Russia: What kind of decolonization do we need?

Ilya Budraitskis
February 1, 2023

Ilya Budraitskis on how decolonization is being weaponized, why efforts to define what a “decolonization” program should look like are encountering serious obstacles, and why Russians need to figure it out for themselves.

Since the beginning of the war in Ukraine, the call for the “decolonization” of Russia has become one of the most popular and concrete political slogans.

The demand for “decolonization” entails a radical revision to the entire project of the modern Russian state, which now reclaims territories of countries that were once part of the empire. The revision concerns not only foreign policy, but also the internal structure of the Russian Federation – a super-centralized state that severely suppresses any elements of regional autonomy.

Real change is possible only if “decolonization” becomes a process by which Russians rewire their own consciousness and reconsider their past and present, the imperial and chauvinistic foundations of which paved the way to the current war. However, a comprehensive program of “decolonization” looks coherent only until you start asking questions. Who will be the agent of “decolonization?” What might trigger it? Finally, why should we use this particular concept and what universal (i.e. not exclusively related to Russia) meaning does it have? In other words, who should “decolonize” whom and for what?

Decolonization as geopolitics?

In terms of international relations theory, decolonization is the process by which former colonies that have turned into new states, following the collapse of colonial imperial power, acquire legal, economic and cultural independence from the former metropolis. Colonial rule never ends on its own – its end is brought about by liberation movements (in the case of the British and French colonial empires) or military defeat (the Austrian-Hungarian and Ottoman empires), or often a complex combination of both.

Driven by imperial ressentiment, elites regard decolonization as a weapon in the hands of geopolitical rivals, while liberated colonies are seen as a resource for containing the influence of former metropolises (or, conversely, as a legitimate sphere for their political and economic interests). There are plenty of examples of the dangerous consequences of such views, including Hitler’s attitude toward Poland as an “artificial state” in the 1930s, the extremely painful separation of France and Algeria in the 1960s, and modern “neo-Ottoman” motifs in Turkish foreign policy in the Middle East and Balkans.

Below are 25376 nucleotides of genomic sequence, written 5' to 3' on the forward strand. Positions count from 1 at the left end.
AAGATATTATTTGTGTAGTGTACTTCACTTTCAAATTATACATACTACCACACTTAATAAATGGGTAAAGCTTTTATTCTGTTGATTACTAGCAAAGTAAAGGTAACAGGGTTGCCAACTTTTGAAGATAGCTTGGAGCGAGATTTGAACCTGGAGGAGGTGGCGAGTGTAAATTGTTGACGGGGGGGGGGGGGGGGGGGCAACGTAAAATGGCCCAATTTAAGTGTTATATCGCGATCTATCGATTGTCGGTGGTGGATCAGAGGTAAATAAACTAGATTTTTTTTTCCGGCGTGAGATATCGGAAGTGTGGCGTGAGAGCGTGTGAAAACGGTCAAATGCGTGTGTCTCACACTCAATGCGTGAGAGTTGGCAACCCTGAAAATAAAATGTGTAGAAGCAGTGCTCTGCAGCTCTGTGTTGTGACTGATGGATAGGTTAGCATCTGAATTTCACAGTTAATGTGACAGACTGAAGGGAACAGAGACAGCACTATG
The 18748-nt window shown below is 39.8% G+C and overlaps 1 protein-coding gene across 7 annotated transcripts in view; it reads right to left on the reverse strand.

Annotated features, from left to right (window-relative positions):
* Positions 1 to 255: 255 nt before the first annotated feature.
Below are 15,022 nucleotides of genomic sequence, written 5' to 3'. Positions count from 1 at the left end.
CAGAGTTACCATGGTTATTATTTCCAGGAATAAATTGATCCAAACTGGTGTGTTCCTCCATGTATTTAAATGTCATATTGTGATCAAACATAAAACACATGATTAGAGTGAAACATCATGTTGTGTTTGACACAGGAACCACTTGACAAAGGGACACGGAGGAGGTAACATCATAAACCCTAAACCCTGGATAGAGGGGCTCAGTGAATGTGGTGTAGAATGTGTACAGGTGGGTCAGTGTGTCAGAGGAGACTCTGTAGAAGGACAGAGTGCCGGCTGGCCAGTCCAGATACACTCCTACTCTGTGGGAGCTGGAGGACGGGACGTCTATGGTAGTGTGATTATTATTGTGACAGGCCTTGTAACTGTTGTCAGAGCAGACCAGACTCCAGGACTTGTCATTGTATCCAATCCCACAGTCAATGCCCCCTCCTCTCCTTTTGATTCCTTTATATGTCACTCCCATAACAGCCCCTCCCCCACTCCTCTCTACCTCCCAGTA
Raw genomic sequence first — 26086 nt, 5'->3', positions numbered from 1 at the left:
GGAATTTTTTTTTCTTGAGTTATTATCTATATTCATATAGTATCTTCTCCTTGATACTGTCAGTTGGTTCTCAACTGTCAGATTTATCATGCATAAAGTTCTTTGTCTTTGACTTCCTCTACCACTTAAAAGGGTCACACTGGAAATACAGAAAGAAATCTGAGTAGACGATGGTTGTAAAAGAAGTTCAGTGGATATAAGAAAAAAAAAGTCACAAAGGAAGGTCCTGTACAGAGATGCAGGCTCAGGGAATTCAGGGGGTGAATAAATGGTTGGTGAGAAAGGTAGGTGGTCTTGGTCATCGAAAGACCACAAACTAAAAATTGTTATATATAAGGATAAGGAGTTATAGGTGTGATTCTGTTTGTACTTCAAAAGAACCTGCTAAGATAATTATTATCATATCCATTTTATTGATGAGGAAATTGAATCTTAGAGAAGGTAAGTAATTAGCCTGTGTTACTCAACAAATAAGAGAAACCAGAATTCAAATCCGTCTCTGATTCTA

In this sense, Russian revanchism, which sees the emergence of new post-Soviet states as a “geopolitical catastrophe,” is no exception. Where it is different about it is that the Kremlin has produced an entire doctrine out of imperial ressentiment that reduces decolonization to a pure contest of the strength (power) of opposing empires – Russia and America (the “collective West”).

In Putin’s speeches, the historical sequence is clear: the Bolsheviks “created” Ukraine and allowed former “historical lands” of the Russian Empire, such as the Baltic states, to separate, which owed to the weakness of state power after the loss in World War I. Similarly, in the wake of the defeat in the Cold War, “historical Russia” lost the former Soviet republics in 1991. Having lost these territories, Russia also lost part of its “sovereignty,” understood as the totality of power concentrated within the country. Thus, when borders are expanded, it represents a consolidation (strengthening) of power (both external and internal); when borders contract, power is weakened. Such a world based on the permanent struggle for survival does not tolerate power vacuums, as one colonial power is always ready to take the place of another.